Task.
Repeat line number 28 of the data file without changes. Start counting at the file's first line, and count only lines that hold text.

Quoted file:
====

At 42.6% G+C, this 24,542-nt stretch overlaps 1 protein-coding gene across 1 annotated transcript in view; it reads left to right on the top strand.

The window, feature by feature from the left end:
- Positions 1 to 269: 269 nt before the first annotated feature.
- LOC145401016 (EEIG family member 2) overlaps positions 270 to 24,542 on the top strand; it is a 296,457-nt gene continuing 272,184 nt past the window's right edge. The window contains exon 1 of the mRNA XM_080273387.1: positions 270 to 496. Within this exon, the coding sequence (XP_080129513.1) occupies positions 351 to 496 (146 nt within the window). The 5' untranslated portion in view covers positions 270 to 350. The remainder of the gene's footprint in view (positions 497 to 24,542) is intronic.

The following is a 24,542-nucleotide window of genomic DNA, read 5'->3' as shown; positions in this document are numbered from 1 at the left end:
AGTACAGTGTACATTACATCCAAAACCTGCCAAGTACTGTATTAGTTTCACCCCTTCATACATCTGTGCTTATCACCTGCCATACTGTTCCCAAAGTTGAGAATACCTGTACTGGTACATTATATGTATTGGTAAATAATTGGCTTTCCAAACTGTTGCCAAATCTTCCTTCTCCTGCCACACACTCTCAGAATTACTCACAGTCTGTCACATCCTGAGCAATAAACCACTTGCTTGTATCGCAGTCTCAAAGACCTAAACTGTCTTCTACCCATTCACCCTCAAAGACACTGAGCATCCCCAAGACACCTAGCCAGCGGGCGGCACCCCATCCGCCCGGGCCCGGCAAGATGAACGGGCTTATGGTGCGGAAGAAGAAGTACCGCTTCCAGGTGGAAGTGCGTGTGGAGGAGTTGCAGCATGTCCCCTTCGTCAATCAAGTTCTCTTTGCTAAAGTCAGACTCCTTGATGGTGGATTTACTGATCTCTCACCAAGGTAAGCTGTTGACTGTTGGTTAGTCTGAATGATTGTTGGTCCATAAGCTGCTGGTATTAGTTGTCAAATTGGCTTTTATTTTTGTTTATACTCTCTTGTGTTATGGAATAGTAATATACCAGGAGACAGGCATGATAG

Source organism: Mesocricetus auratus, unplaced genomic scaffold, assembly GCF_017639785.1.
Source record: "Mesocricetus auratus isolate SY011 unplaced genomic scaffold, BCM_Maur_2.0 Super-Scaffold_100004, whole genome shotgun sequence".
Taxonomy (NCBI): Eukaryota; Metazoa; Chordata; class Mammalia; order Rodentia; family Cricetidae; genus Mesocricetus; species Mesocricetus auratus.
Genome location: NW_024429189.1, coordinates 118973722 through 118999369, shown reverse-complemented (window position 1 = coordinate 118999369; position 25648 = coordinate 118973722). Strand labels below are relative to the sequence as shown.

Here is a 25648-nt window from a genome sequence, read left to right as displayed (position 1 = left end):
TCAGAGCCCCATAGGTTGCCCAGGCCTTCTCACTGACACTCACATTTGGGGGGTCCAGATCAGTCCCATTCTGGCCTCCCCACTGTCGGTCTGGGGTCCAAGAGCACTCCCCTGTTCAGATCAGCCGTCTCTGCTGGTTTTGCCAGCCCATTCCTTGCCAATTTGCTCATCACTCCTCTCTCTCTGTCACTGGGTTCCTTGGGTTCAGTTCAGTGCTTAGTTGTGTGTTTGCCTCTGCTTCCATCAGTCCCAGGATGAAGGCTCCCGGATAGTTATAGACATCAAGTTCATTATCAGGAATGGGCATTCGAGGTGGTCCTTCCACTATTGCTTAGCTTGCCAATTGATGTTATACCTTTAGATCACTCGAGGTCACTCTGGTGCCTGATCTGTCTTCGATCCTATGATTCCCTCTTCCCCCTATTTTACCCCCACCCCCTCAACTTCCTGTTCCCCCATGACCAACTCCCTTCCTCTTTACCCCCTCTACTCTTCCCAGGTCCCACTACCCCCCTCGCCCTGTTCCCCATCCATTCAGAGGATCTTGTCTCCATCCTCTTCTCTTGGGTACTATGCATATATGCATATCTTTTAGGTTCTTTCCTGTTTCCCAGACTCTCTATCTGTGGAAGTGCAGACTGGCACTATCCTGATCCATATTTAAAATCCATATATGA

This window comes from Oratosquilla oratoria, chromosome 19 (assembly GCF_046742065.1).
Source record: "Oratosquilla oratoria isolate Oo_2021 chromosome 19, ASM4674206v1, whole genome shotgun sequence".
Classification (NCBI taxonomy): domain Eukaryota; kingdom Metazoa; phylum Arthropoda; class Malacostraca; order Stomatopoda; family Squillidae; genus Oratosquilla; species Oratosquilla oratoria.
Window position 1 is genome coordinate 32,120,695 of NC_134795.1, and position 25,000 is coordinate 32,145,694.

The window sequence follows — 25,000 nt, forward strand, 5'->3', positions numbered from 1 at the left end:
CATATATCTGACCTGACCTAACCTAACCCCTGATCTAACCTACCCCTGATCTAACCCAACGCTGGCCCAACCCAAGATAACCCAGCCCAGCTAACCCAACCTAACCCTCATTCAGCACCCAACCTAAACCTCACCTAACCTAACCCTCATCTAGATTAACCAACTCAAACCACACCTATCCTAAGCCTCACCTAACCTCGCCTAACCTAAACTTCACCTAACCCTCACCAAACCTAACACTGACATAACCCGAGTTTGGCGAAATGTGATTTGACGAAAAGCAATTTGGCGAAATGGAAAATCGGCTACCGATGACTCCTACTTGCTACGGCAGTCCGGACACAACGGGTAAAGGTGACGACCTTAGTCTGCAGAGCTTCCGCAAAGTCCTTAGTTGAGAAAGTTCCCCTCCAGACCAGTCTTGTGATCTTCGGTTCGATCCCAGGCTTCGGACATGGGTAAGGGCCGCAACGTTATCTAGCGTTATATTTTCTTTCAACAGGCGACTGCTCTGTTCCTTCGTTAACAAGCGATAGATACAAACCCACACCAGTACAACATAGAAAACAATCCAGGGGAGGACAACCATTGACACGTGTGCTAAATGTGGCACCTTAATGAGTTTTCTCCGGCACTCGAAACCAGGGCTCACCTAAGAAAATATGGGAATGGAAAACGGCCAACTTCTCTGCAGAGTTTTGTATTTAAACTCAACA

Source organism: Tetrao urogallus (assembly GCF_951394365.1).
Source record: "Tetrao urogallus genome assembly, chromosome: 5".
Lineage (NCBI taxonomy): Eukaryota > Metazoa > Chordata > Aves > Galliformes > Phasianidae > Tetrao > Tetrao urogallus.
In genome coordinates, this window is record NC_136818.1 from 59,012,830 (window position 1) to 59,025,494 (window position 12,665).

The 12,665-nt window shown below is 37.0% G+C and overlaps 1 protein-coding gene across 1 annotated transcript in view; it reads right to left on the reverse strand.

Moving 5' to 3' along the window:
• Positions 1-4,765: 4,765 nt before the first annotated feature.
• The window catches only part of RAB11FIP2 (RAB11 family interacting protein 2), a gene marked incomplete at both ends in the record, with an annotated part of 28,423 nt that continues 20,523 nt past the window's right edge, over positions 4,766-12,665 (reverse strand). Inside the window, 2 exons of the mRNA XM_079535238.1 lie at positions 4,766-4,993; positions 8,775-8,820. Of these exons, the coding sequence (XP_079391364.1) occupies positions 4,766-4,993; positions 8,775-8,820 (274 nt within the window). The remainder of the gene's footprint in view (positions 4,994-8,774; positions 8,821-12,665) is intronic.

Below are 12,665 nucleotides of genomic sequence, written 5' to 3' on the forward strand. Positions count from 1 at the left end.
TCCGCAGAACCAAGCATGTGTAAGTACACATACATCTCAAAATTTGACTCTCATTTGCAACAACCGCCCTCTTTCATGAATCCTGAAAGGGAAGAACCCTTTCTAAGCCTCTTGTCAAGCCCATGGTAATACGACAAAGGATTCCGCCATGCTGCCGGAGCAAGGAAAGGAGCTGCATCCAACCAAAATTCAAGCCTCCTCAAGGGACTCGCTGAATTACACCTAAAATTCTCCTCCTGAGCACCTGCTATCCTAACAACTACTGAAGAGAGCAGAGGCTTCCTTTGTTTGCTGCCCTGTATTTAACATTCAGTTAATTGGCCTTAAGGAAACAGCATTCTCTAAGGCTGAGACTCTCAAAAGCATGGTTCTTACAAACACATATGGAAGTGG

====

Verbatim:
TCCGCAGAACCAAGCATGTGTAAGTACACATACATCTCAAAATTTGACTCTCATTTGCAACAACCGCCCTCTTTCATGAATCCTGAAAGGGAAGAACCCTTTCTAAGCCTCTTGTCAAGCCCATGGTAATACGACAAAGGATTCCGCCATGCTGCCGGAGCAAGGAAAGGAGCTGCATCCAACCAAAATTCAAGCCTCCTCAAGGGACTCGCTGAATTACACCTAAAATTCTCCTCCTGAGCACCTGCTATCCTAACAACTACTGAAGAGAGCAGAGGCTTCCTTTGTTTGCTGCCCTGTATTTAACATTCAGTTAATTGGCCTTAAGGAAACAGCATTCTCTAAGGCTGAGACTCTCAAAAGCATGGTTCTTACAAACACATATGGAAGTGG